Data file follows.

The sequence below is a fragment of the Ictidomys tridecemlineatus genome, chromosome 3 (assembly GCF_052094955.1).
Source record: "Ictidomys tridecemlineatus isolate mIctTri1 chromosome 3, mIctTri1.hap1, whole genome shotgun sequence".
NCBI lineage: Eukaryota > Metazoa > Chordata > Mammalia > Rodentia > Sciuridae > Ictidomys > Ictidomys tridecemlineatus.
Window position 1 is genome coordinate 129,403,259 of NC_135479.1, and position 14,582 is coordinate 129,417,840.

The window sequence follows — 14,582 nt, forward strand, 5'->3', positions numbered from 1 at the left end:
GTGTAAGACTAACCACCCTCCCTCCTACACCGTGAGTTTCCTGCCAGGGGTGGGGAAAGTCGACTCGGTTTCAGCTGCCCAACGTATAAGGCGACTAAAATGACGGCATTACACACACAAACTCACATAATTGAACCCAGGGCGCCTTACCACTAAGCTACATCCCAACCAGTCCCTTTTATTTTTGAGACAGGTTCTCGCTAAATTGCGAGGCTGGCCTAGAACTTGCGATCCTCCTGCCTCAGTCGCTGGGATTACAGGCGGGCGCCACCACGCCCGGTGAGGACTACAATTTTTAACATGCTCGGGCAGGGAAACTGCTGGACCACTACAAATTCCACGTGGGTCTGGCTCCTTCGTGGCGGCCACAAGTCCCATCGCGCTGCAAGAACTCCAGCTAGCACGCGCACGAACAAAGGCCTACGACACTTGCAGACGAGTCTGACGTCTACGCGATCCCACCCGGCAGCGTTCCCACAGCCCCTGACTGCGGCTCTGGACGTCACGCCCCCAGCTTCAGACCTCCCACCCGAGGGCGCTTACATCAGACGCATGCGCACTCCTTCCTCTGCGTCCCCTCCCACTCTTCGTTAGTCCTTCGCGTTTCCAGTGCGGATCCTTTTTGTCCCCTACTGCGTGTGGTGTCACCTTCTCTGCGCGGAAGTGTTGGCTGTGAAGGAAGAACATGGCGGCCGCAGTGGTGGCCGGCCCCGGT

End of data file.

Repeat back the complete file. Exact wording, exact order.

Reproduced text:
The sequence below is a fragment of the Ictidomys tridecemlineatus genome, chromosome 3 (assembly GCF_052094955.1).
Source record: "Ictidomys tridecemlineatus isolate mIctTri1 chromosome 3, mIctTri1.hap1, whole genome shotgun sequence".
NCBI lineage: Eukaryota > Metazoa > Chordata > Mammalia > Rodentia > Sciuridae > Ictidomys > Ictidomys tridecemlineatus.
Window position 1 is genome coordinate 129,403,259 of NC_135479.1, and position 14,582 is coordinate 129,417,840.

The window sequence follows — 14,582 nt, forward strand, 5'->3', positions numbered from 1 at the left end:
GTGTAAGACTAACCACCCTCCCTCCTACACCGTGAGTTTCCTGCCAGGGGTGGGGAAAGTCGACTCGGTTTCAGCTGCCCAACGTATAAGGCGACTAAAATGACGGCATTACACACACAAACTCACATAATTGAACCCAGGGCGCCTTACCACTAAGCTACATCCCAACCAGTCCCTTTTATTTTTGAGACAGGTTCTCGCTAAATTGCGAGGCTGGCCTAGAACTTGCGATCCTCCTGCCTCAGTCGCTGGGATTACAGGCGGGCGCCACCACGCCCGGTGAGGACTACAATTTTTAACATGCTCGGGCAGGGAAACTGCTGGACCACTACAAATTCCACGTGGGTCTGGCTCCTTCGTGGCGGCCACAAGTCCCATCGCGCTGCAAGAACTCCAGCTAGCACGCGCACGAACAAAGGCCTACGACACTTGCAGACGAGTCTGACGTCTACGCGATCCCACCCGGCAGCGTTCCCACAGCCCCTGACTGCGGCTCTGGACGTCACGCCCCCAGCTTCAGACCTCCCACCCGAGGGCGCTTACATCAGACGCATGCGCACTCCTTCCTCTGCGTCCCCTCCCACTCTTCGTTAGTCCTTCGCGTTTCCAGTGCGGATCCTTTTTGTCCCCTACTGCGTGTGGTGTCACCTTCTCTGCGCGGAAGTGTTGGCTGTGAAGGAAGAACATGGCGGCCGCAGTGGTGGCCGGCCCCGGT